Tuesday , October 17 2017

Google introduces Literata – a new font for Google Play Books

Literata
Google has always had a taste for creating and using their own fonts, Roboto is possibly the most well known and now there’s another to add to the list – Literata – the new font being used in Google Play Books.

Announcing the update on Twitter, the update has been advertised earlier this month in a blog post from font design company Type Together.

Veronika Burian and José Scaglione from TypeTogether, lead their own team in co-operation with a team at Google, lead by senior UX designer Addy Lee Beavers to creat a new font that will:

provide an outstanding reading experience on a whole range of devices and high resolution screens running different rendering technologies. Additionally, the new Play Books type is meant to establish a recognisable visual identity for Google’s native eBook App and stylistically distinguish itself from other eReader competitors.

The new description of the new font i:

TypeTogether arrived at a solution of hybridisation taking inspiration from both Scotch and old-style Roman types. The resulting letterforms create a pleasant organic texture that helps to deliver very good results for ease of reading and comfort.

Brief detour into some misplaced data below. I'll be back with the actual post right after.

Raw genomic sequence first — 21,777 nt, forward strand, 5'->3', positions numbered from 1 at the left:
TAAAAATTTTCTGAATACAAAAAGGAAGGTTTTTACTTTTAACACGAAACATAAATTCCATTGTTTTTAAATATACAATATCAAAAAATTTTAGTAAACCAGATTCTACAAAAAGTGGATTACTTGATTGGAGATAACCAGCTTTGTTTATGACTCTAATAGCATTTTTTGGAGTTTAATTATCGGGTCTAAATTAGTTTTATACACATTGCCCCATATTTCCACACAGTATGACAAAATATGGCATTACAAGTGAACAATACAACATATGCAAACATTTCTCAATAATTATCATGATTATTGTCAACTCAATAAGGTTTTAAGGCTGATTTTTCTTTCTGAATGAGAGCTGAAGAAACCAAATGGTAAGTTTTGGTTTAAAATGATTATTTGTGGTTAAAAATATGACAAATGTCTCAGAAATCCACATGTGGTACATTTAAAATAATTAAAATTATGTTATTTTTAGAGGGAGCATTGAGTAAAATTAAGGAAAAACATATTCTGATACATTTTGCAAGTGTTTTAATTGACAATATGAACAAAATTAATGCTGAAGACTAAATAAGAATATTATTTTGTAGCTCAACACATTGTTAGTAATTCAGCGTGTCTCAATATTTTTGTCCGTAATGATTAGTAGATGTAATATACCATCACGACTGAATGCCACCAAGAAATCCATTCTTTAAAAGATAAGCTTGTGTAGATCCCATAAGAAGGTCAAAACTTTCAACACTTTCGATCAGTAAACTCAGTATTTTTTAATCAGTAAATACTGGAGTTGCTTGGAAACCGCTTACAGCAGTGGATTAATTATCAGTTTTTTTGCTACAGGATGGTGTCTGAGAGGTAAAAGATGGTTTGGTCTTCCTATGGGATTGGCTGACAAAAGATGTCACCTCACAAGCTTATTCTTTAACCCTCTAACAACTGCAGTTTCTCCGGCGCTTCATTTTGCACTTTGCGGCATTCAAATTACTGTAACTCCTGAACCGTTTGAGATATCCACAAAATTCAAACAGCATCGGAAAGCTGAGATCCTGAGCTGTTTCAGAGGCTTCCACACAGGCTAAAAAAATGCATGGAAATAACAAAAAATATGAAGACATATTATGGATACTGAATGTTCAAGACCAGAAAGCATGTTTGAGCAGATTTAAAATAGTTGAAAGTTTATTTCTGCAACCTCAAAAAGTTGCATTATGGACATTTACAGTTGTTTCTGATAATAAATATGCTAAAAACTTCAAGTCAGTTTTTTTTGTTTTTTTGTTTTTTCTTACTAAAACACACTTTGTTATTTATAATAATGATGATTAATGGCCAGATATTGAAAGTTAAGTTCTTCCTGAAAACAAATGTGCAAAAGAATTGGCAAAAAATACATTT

The secondary style is an upright italic, meaning that the letter shapes have an italicised construction and& no slant to speak of. Albeit rather uncommon in screen-fonts, this kind of genre addresses some of the inherent limitations of the square pixel grid. Moreover the resulting unusual italic adds high branding value to Literata making it unique, recognisable and easy to remember.

The final Literata family features two weights and matching italics including more than 1100 characters per font with PanEuropean language support; full Latin Extended, Polytonic Greek (designed by Irene Vlachou with the external advice by Gerry Leonidas) and Cyrillic (designed by Vera Evstafieva with the external consultancy by Kiril Zlatkov).

The new font is apparently live in the Google Play Books app for Android – as well as on the web. TypeTogether has uploaded examples of the new font-face to their Flickr account for the font-nerds to obsess over.

Google Play Books
Google Play Books
Developer: Google LLC
Price: Free
 
Source: @GooglePlay, and TypeTogether.

Daniel Tyson   Editor

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9 Comments on "Google introduces Literata – a new font for Google Play Books"

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Chris
Valued Guest

I read a lot of angry comments; maybe this font will make it more enjoyable. I hope.

Lauren Mack
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Lauren Mack

Google – working on a typeface but they have the worst piracy of any large vendor of ebooks. Get your act together Google, and instead of wasting time and money on a font, spend it on security.

Benjamin Dobell
Valued Guest
Benjamin Dobell